• In addition, the bill disallows inordinate premium increases to customers because of history or onset of a new condition.  They may not increase the premiums of one person in a group; they must increase premiums for the entire risk group.

 

  • They may of course charge based on plan benefits which for the public option will be classified in three categories, essentially:  basic, enhanced, and premium. 

 

  • The public option, like the Massachusetts will calculate rates based on zip-code which is part of how private insurers currently calculate rates.  For example, at one point when I was a benefits administrator, Greenwich, CT had the highest "reasonable and customary" allowable charges in the country.  This was in the days of major medical plans - when we all paid low deductibles and were reimbursed at rates described as 80/20 or 90/10 (they paid 80%, we paid 20% up to an annual maximum).  These days, providers negotiate contract reimbursement rates and we pay a copayment or coinsurance either with or without a deductible.  I have not found these details yet but I am still reading the document.

 

  • There will be a phase in period much like there has been in Massachusetts.  I have read a 3-5 year phase in proces in different parts of the document so far.  This allows for grandfathering of some non-compliant plans for a  period of time - also much like the Massachusetts bill. 

 

  • Annual and lifetime maximums will be banned.

 

  • Methods of coinsurance will also be banned, leaving only customer-friendly, easy to understand methods copayment methos.

 

I will keep reading and come back with some more basics soon.

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Posted: May 22, 2008

I found this on NewsRx: there's a troubling accessibility deficit in education materials regarding diabetes, yet low-literacy and special-needs populations are some of the populations most vulnerable to the condition (particularly type 2). Looks like we need to do better at making educational material about diabetes accessible to everyone.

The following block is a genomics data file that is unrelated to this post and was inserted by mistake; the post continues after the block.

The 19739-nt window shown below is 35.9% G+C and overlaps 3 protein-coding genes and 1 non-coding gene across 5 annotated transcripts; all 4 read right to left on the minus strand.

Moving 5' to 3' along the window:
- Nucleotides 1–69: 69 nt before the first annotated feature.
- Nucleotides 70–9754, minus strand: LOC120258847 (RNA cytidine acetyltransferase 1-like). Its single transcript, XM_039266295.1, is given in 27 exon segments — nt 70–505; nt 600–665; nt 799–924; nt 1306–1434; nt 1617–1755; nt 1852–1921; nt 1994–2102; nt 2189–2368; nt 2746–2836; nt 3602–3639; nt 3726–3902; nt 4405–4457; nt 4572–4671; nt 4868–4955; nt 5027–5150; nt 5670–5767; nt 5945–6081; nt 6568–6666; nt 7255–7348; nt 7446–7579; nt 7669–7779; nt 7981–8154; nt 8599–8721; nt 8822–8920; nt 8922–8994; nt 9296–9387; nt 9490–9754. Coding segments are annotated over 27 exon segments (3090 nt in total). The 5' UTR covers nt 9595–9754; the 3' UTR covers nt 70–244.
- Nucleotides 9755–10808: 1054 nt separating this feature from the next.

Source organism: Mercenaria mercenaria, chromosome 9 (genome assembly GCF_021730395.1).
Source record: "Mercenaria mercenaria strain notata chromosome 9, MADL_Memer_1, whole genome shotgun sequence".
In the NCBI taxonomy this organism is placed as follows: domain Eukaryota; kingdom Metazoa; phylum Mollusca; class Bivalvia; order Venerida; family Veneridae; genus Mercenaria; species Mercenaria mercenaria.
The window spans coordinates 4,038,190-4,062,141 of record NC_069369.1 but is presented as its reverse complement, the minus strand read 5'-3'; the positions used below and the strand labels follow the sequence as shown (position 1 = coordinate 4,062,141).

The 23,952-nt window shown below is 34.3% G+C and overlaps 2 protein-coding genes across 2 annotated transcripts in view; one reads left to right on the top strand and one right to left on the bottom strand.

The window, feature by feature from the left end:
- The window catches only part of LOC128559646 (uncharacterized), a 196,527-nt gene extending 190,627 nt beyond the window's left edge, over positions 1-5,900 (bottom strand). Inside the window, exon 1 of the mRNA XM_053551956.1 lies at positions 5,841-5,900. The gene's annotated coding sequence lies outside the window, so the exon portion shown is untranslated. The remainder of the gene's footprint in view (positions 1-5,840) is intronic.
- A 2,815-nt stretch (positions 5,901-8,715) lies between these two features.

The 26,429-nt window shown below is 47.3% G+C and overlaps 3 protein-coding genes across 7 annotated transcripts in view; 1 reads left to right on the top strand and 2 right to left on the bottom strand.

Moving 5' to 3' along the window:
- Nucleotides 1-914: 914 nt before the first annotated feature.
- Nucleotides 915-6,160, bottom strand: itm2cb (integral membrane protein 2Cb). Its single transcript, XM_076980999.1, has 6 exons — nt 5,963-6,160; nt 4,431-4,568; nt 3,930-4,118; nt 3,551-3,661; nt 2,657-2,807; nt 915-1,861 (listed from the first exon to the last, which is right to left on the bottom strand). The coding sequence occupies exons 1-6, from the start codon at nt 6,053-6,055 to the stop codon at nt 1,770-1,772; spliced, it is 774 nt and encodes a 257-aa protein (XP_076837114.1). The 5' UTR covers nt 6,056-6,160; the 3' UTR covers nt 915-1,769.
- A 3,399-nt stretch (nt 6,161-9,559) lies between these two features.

I'm something of an accessibility nazi; it's amazing how many medical conditions are aggravated by illiteracy or learning disabilities, and in general more always needs to be done to make health care information available to everyone. For example, here is an interesting study about numeracy and its affect on diabetes control.

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Posted: Mar 21, 2008

 

IHi all, my name is Dan Weiman and I am an intern here at Body1, primarily working here on diabetes1. You may have seen some of my feature stories already on diabetes, or on the the Body1 stories of the day. I am in my senior year at Emerson College here in Boston, MA with a major in Political Communications and a psychology minor. I have a strong interest in public health and health advocacy and education, which is what led me here to diabetes1.


Diabetes is an ever growing public health issue that, as I'm sure you may know, affects much more than just the on-the-surface problem of regulating blood sugar. Its side effects can be very hard on those with the disease, it can affect one's lifestyle and mood, and, while treatment is becoming more and more effective, there is no cure currently. Furthermore, diabetes is a growing concern world wide because it is starting to effect a higher percentage of people among both Type I and Type II.


As there is not much widespread understanding of the disease amongst the general public, I feel it is critical for diabetics to have an outlet where they can share their experiences with others like them. The communities here are a great opportunity to bring people together and to instill confidence and understanding among those with the disease.

I'll try to use this blog to discuss the latest news in diabetes treatment, or elaborate further on certain articles. Look forward to seeing more of everyone!